Fascism should more properly be called corporatism, since it is the merger of state and corporate power - Benito Mussolini
The latest Catalyst for Linux package on AMD's ATI/Linux support page at the time of this writing is version 8.38.6, a 51MB+ download released six days ago, and which I have been running so far for five days with my testing workhorse, the Gateway 7422 notebook which sports one ATI Mobility Radeon 9600 chipset with 64MB of video memory. The v8.32 Mobility Linux drivers which I ran before this upgrade had a number of noticeable problems in the Control Centre, ugly small fonts, the ability to launch several instances of the same applet at once, and the very little functionality of it all.
Latest Catalyst Linux drivers on AMD's site
I'm glad to report that AMD seems to have learned the lesson and at least the cosmetic part of the control centre has been improved greatly, as you can see in the screenshots below. I really wish ATI had this level of Linux drivers support in 2001 or 2003, not so late by 2007. But still, the improvements need to be recognized. In addition to the cosmetics and the GUI, I'm happy to report that I can do CTRL-ALT-F1 and CTRL-ALT-F7 to switch back and forth between full screen text mode and the GUI without the occasional lock-ups that plagued this machine when using the old drivers. Of course, it still lacks tons of features compared to the Windows version, but at least it's not the joke full of little annoyances that the previous versions were.
Control Centre for previous Mobility drivers, v8.32.5, from January this year.
Welcome Screen in the new Control Centre
Not all roses
The nice GUI installer continues ending with a note stating that it's important for the user to run 'aticonfig' to complete the configuration of the display settings. I've said it before and I said it again... if the GUI installer is running with root privileges, why can't that program spawn the 'aticonfig --initial' command "automagically"?
Also, while the drivers and control panel correctly identified a secondary monitor hooked into the notebook's VGA out socket, and the new Control Panel feature titled "Identify Displays" correctly show the numbers "one" and "two" each in its separate display successfully. But as soon as I switched the "Mode" setting for display #2 from "Single" or "Clone" to "big desktop", it switched video modes on the notebook display to some weird 800x400 or something like that, with half the screen not viewable, and asks for a reboot. After a reboot, the desktop comes up normally, once again in "Clone" mode (the VGA output shows the same image as the notebook's LCD).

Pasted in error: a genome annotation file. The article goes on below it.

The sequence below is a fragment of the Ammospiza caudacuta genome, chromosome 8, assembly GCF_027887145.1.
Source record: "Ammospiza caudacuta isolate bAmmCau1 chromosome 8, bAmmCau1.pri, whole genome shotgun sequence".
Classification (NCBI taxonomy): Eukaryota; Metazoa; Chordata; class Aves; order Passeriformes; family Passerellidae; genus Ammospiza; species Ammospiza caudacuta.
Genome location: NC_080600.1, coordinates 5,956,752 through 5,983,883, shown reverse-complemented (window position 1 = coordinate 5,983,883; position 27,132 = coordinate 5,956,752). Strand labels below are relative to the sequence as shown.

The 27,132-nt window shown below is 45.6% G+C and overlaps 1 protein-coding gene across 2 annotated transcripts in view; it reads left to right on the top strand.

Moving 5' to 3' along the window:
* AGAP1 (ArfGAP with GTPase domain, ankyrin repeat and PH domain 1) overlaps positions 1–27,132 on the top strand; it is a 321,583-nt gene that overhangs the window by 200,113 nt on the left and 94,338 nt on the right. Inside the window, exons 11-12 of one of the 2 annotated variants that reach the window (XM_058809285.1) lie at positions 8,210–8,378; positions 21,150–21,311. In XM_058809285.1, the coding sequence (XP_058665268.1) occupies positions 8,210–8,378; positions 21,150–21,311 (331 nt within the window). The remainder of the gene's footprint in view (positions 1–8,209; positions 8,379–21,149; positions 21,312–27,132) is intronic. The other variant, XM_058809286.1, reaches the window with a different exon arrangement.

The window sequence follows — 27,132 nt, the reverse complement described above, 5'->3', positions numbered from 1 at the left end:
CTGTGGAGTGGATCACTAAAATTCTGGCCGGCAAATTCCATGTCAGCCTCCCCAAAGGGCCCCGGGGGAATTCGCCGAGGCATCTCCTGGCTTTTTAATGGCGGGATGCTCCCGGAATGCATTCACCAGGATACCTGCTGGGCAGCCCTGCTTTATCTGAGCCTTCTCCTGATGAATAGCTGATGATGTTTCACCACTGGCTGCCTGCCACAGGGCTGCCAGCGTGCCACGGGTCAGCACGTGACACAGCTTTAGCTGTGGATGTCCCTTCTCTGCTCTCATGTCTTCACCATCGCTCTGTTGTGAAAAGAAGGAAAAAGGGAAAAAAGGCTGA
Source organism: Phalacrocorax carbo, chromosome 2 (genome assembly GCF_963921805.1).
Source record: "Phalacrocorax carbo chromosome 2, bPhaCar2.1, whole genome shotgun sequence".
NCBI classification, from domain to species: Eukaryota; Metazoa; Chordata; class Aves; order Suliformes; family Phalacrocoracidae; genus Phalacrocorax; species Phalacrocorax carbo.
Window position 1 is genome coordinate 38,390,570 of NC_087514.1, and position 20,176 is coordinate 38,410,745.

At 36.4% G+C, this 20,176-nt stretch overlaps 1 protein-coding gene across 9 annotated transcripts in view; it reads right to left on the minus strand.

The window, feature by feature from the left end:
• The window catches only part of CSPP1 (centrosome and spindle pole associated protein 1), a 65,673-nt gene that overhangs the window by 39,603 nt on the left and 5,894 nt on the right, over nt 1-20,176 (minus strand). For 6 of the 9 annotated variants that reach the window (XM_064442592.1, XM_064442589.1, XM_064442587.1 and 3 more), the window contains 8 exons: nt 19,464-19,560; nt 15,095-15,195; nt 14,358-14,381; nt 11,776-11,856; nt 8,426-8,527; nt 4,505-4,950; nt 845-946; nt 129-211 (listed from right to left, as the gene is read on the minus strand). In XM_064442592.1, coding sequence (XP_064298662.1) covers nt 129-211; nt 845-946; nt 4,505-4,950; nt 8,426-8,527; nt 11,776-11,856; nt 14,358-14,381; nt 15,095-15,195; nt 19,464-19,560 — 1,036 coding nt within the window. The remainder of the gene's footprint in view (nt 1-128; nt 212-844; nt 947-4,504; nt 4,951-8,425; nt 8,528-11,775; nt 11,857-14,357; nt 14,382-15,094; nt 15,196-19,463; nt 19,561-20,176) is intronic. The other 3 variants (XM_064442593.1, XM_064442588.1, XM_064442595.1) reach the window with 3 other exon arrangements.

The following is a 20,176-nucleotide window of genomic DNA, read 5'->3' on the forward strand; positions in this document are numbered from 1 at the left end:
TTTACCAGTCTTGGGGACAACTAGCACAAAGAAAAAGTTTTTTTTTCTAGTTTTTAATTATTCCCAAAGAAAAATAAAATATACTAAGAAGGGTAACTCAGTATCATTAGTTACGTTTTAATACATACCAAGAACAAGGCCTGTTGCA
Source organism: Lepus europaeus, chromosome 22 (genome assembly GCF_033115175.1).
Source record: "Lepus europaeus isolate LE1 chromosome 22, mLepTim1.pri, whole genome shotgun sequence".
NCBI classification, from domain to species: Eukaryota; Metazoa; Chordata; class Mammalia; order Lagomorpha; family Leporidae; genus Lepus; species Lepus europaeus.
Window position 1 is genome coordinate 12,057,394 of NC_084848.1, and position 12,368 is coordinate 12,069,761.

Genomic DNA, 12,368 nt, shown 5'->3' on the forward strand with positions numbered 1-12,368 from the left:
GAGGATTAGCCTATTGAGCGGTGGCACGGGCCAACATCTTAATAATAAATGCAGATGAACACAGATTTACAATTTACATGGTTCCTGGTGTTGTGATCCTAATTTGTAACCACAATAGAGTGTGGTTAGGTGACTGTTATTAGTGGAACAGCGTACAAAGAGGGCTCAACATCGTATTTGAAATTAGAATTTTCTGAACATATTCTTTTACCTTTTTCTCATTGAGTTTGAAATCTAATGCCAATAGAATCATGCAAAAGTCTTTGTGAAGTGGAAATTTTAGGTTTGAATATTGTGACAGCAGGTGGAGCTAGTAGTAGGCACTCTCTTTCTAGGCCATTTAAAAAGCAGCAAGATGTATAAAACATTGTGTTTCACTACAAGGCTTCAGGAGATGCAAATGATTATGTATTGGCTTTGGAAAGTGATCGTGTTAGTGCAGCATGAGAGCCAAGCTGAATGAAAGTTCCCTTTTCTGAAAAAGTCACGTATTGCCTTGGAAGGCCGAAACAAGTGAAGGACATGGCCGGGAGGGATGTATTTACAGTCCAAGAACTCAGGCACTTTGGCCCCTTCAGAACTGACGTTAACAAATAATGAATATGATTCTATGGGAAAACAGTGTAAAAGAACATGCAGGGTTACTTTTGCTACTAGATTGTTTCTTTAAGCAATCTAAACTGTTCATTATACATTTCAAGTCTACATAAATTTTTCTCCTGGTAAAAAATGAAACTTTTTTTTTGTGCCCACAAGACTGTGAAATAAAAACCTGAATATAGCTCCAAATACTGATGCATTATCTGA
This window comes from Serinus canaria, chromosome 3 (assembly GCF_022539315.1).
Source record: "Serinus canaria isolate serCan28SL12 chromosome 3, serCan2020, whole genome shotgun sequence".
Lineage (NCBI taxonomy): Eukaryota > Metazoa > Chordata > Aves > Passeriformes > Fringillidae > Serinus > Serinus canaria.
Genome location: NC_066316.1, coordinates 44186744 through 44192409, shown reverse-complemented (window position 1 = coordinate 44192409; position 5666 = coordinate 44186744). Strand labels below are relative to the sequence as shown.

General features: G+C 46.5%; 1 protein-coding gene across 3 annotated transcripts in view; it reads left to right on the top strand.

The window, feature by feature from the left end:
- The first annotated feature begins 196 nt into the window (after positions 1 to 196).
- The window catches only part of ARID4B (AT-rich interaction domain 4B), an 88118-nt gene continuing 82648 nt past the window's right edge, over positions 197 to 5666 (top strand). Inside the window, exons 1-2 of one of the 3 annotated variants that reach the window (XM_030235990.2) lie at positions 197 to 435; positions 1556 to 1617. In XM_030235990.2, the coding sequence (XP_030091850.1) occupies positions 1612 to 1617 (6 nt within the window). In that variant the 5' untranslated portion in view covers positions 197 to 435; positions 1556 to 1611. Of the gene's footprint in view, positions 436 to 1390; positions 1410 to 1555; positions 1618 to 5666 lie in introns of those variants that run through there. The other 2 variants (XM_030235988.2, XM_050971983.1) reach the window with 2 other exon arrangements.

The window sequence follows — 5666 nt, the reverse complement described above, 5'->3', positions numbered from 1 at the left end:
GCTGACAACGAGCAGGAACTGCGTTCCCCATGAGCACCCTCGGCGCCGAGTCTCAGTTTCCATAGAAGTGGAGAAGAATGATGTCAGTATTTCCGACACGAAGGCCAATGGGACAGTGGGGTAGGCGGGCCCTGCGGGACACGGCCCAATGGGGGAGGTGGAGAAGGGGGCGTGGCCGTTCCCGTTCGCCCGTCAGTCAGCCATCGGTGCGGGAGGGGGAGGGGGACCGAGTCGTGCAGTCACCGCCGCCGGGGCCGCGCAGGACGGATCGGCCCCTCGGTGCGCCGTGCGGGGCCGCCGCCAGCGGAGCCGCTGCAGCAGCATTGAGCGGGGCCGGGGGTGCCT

OpenGL Quality/Acceleration settings
Quite frankly, I never thought about using a dual-screen configuration with a notebook, and while on this test I was unable to show "big desktop" mode, I even have my doubts that Mobility Radeon 9600 with 64MB could handle it. In any case, if the system doesn't support it, then the control centre should grey out the option. And if the chipset supports it, the it should just work instead of exhibiting the weird behaviour described above. But hey, 95% of it works, and it looks nice. I waited so long already that I can wait a bit more for the remaining 5% of functionality to work OK. OpenGL drivers are automagically installed as well by the graphical installer and while I'm not a 3D freak I was able to run OpenGL screen savers just fine with decent speed.
Dual-Screen support. "Big Desktop" mode
If you're still running the old ATI Linux drivers with the ugly Control Centre, head towards AMD's support page and get the 8.38.6 -or newer- Catalyst drivers. My next step will be attempting dual-screen "big desktop" mode with my desktop box to narrow it as either a hardware limitation or a software one. Stay tuned.µ
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